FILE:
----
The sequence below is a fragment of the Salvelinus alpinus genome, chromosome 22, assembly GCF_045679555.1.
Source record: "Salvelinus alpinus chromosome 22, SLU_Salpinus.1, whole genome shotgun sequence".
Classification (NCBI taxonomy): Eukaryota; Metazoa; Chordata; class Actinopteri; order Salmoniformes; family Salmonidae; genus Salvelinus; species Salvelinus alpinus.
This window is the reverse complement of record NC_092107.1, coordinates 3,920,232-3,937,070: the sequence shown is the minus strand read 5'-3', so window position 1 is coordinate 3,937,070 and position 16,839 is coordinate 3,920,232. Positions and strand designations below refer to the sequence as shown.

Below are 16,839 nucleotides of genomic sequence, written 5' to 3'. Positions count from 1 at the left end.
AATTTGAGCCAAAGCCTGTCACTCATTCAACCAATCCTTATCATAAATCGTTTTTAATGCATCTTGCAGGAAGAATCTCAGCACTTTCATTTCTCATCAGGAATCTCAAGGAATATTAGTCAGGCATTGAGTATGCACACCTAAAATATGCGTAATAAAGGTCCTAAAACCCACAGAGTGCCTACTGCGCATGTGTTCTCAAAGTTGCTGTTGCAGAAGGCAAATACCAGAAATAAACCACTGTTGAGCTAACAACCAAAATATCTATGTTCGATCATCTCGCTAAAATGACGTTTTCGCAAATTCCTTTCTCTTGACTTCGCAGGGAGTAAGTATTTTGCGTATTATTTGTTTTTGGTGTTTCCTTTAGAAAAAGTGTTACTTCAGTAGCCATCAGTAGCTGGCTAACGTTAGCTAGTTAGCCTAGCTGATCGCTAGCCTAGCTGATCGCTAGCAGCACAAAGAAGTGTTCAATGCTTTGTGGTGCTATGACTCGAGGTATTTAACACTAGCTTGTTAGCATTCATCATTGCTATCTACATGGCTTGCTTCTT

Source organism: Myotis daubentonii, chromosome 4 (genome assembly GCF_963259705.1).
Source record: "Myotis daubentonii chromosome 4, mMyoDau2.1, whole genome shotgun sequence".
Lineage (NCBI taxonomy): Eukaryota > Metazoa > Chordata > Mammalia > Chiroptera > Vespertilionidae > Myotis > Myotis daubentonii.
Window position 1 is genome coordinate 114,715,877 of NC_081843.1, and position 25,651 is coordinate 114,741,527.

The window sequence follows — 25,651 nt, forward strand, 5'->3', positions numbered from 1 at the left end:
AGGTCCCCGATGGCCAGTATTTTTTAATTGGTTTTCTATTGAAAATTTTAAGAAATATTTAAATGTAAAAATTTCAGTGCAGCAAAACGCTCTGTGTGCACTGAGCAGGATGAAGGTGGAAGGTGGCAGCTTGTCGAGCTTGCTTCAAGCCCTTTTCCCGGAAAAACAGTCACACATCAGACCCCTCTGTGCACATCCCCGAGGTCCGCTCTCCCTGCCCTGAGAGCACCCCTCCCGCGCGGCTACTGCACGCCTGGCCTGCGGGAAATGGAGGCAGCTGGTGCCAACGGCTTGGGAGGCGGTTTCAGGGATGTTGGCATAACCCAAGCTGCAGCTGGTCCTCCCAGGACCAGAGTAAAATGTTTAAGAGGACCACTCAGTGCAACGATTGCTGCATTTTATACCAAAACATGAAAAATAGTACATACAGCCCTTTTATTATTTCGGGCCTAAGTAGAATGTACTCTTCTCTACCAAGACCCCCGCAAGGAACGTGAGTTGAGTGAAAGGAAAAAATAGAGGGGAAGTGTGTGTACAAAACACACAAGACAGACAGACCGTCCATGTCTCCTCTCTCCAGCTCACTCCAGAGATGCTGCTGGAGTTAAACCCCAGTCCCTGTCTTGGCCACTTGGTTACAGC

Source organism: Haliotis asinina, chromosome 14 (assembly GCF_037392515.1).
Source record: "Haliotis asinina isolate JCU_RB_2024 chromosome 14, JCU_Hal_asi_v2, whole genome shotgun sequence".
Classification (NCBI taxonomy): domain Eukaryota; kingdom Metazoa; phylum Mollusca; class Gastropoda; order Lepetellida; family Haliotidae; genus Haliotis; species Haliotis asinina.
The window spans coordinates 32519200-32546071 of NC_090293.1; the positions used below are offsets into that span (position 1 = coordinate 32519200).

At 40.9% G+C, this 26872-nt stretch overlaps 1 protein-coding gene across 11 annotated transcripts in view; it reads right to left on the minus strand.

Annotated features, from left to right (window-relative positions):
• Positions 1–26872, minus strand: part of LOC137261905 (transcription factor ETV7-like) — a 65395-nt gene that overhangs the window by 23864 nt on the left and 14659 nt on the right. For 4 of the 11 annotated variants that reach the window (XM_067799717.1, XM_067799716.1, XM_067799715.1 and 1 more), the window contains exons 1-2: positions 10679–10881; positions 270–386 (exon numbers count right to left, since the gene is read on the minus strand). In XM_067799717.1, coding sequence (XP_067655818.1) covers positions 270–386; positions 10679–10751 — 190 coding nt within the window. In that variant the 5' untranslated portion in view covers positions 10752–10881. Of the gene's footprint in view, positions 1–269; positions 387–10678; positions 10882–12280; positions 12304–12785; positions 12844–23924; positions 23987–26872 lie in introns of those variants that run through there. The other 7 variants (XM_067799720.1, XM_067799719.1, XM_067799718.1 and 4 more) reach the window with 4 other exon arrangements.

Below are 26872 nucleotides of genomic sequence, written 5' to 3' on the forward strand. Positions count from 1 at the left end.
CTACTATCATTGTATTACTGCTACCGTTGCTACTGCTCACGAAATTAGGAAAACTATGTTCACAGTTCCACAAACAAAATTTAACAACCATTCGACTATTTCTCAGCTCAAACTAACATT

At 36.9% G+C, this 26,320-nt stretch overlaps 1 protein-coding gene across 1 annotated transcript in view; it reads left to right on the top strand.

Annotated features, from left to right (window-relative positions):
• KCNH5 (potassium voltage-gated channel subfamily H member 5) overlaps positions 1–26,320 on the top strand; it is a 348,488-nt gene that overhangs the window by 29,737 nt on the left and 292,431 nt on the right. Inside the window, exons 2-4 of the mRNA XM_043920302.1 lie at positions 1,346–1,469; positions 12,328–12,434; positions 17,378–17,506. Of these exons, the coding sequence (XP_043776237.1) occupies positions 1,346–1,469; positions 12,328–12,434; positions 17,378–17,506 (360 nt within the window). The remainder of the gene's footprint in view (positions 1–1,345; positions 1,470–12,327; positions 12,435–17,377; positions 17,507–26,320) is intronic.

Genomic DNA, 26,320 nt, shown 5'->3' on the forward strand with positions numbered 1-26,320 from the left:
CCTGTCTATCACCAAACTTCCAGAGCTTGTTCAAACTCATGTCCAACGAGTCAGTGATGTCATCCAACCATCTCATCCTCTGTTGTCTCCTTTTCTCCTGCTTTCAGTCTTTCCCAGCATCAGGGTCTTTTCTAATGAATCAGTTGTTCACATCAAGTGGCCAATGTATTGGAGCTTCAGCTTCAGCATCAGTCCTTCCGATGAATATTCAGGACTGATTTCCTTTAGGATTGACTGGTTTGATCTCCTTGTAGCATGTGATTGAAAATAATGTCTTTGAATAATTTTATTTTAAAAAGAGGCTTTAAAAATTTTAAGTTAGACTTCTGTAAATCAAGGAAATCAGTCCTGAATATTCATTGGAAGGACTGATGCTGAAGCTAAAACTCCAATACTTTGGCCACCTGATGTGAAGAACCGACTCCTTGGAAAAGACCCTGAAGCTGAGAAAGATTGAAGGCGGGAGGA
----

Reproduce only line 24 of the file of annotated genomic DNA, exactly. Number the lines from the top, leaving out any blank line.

• KCNH5 (potassium voltage-gated channel subfamily H member 5) overlaps positions 1–26,320 on the top strand; it is a 348,488-nt gene that overhangs the window by 29,737 nt on the left and 292,431 nt on the right. Inside the window, exons 2-4 of the mRNA XM_043920302.1 lie at positions 1,346–1,469; positions 12,328–12,434; positions 17,378–17,506. Of these exons, the coding sequence (XP_043776237.1) occupies positions 1,346–1,469; positions 12,328–12,434; positions 17,378–17,506 (360 nt within the window). The remainder of the gene's footprint in view (positions 1–1,345; positions 1,470–12,327; positions 12,435–17,377; positions 17,507–26,320) is intronic.